Half starved anyway, Calavera’s hip bones spread behind her. Wings of a butterfly. Shoulders of a beekeeper, an office drudge. A ridge rides between hips and shoulders: a back to carry no man. Not even a rider as weightless, as bare boned as she. As delighted in the harvest.
La yegua can see well enough, in spite of the cloudiness that blurs whichever eye she eyes you with. If you pass, due to some peculiarity of vision, she does not follow, but walks abreast. For reasons of her own she has chosen you. Half a block. More. Until the tuft, the growth that shouldn’t be ignored makes its appearance, left or right.
For that half block, Calavera will consider la posibilidad she has a patrón after all. She will be fed, watered, roofed. Not as any animal places claims upon the animal claiming dominance.
Calavera walks peacefully. She has seen. There is a plan. There must be. The scant times are so she should appreciate the free. She knows, but that is not the secret of this terrain.
Calavera seems capable of great speed. Never to be ridden, she has the stretched body of the horse who carries the stretched rider, forever at the lean, the ready. The gallop.
Into the yield that knows no limit.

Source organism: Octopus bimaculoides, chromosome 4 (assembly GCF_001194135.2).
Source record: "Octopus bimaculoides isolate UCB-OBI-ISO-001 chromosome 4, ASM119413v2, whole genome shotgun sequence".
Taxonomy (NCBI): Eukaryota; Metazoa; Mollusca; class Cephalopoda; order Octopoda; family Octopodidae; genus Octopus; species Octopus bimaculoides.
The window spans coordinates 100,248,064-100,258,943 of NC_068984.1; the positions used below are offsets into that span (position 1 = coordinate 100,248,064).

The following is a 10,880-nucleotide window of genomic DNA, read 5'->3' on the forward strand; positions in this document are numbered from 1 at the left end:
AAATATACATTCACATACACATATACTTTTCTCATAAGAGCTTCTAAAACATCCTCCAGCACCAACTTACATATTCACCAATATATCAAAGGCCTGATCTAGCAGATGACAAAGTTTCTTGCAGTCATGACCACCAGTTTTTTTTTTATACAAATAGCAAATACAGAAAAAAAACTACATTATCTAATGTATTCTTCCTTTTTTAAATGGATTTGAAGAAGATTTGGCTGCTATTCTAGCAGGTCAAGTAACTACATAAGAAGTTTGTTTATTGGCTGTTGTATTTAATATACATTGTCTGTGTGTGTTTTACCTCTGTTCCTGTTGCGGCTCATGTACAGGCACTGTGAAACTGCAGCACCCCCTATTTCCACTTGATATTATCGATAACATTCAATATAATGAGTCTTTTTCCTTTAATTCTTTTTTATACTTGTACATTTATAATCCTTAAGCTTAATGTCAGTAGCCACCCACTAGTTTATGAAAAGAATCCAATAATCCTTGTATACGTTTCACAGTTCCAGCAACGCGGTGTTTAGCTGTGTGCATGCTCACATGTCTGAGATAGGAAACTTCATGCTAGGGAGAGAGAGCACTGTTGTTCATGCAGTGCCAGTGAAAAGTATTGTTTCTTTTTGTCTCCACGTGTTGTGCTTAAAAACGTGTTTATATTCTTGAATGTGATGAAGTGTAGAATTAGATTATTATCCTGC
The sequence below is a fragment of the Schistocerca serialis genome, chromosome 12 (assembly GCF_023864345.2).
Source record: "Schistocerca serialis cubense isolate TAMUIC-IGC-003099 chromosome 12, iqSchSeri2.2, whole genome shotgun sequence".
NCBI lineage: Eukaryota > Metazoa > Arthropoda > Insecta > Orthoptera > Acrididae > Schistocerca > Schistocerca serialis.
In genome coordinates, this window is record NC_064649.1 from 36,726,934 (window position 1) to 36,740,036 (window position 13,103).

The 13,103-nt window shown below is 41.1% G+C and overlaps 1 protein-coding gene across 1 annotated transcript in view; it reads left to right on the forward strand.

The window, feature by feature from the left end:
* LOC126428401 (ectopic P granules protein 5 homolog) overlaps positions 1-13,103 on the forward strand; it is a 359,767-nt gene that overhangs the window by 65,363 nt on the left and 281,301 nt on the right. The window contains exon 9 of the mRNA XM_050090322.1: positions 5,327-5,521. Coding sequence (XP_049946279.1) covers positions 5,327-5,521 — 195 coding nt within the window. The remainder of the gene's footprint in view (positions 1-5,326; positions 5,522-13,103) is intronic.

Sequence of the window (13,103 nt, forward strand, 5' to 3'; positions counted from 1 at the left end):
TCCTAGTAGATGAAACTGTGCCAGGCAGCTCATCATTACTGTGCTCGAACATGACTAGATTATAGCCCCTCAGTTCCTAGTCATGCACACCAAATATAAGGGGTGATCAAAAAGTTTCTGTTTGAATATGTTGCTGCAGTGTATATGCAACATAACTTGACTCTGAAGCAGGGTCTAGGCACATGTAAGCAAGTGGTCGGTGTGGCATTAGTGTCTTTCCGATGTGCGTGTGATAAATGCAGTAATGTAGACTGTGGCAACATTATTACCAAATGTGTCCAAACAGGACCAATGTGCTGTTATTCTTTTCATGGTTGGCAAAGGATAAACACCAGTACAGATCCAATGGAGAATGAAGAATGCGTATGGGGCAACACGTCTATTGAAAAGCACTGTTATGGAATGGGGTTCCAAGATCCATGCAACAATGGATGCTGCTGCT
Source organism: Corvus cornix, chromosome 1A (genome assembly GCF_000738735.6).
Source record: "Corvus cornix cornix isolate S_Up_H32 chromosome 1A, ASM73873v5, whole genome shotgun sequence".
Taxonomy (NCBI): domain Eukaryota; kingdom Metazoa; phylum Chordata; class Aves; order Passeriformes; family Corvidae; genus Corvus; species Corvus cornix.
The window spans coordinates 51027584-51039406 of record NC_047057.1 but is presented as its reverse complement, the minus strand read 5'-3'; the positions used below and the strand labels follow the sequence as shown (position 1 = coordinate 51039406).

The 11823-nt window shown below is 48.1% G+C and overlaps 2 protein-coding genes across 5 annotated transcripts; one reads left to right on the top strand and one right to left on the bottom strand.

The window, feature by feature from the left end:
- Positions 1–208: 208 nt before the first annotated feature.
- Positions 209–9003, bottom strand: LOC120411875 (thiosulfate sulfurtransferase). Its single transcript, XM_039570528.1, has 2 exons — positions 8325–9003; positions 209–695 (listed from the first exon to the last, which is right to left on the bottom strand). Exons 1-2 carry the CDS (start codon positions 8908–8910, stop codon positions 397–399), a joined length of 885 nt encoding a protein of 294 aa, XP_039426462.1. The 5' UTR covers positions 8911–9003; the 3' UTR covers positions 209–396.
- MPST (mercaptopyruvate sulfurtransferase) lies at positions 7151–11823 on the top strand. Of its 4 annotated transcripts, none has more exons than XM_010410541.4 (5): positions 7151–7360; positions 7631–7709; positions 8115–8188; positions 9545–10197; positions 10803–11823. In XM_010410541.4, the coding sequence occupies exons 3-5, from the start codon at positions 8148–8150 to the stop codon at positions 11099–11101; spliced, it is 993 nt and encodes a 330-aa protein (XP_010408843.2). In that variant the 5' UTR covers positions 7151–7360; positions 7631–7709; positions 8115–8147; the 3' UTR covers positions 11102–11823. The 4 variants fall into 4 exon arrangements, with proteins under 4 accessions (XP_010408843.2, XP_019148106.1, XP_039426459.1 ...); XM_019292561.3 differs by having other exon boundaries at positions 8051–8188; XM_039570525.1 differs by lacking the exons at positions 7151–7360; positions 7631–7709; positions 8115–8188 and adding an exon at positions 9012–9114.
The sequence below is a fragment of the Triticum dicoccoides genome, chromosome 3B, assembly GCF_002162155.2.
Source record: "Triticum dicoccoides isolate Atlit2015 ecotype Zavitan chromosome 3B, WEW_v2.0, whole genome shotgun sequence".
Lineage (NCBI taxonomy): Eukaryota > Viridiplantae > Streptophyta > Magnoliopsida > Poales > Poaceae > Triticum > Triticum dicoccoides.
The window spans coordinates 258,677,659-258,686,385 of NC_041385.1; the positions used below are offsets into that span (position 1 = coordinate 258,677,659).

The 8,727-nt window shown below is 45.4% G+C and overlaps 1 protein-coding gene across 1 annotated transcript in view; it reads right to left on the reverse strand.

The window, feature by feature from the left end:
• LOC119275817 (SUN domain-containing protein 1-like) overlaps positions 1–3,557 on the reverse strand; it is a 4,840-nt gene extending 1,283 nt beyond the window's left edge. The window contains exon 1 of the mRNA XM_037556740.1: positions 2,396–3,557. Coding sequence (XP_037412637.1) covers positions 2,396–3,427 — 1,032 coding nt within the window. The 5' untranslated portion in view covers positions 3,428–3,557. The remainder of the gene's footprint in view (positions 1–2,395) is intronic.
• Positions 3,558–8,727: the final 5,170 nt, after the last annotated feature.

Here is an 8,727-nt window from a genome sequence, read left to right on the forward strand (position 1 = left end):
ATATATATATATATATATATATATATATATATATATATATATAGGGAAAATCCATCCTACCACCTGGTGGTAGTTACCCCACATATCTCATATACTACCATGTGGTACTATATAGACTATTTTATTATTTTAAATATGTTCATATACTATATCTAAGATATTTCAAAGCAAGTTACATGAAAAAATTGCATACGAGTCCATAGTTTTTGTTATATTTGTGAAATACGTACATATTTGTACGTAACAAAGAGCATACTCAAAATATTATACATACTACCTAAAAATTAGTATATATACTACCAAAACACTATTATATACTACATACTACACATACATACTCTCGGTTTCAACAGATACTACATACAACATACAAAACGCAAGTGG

That is the secret.
Who can relate how Paloma was wheeled on broken footways, eyes open, mouth wide, arms embracing the enormity from which she would not shrink? How sisters took Paloma home? How she looked when she got there?
She loved the hoop girl. She laughed at la contortionista.
I think she laughed. She clapped.
Really clapped! Her hands came together.
She was having a good time!
The lion upset her.
The clown scared her.
It must have been the blackouts.
Or the light.
La dama de Nueva España, home at last, mouth open, even now, in a lament only crowds and animals can hear.
Her mother, specialist in composure, expert in stilling soundless sound, in reminding her daughter as she sometimes needs to be reminded, offers an ornate and gilded instrument, a mechanism of self-appraisal, self-knowledge. Paloma, no longer embracing the world she held from one end of Pueblo Nuevo to the other, allows arms to be uncurled, fingers to be placed.
Three sisters, a mother, gone, a handheld mirror trembles in the light from the hall.
Paloma, alone with her resemblance, remembers what remembrance can.
Paloma, her eyes saying all that need be said, has answered her own question. A family circles the circus hell when a deeper, darker circuit waits.
Noting empty stands left and right, Paloma had asked herself, why…
Why, when even one salary would equal performance, minus days on the road, gasoline, faded rose and golden filigree for la contortionista, butcher’s waste for the lion, weeds for the llama, countless changes for the clever father of it all, does la familia persist?
Or, to put it as her mother must have, certainly did, standing behind her chair, leaning, whispering in the soft rough voice of a smoker who never smoked: what has each and every one of us done in the days that preceded?
How many clumsy missteps must be written in the face we face our lives with?
Paloma, alone with her self-same twin, her look-alike, with white fingers that shrink from contact with so white a face, watches la marca flush, flutter, land and raise deceptive wings, watches the scene before her peopled and unpeopled.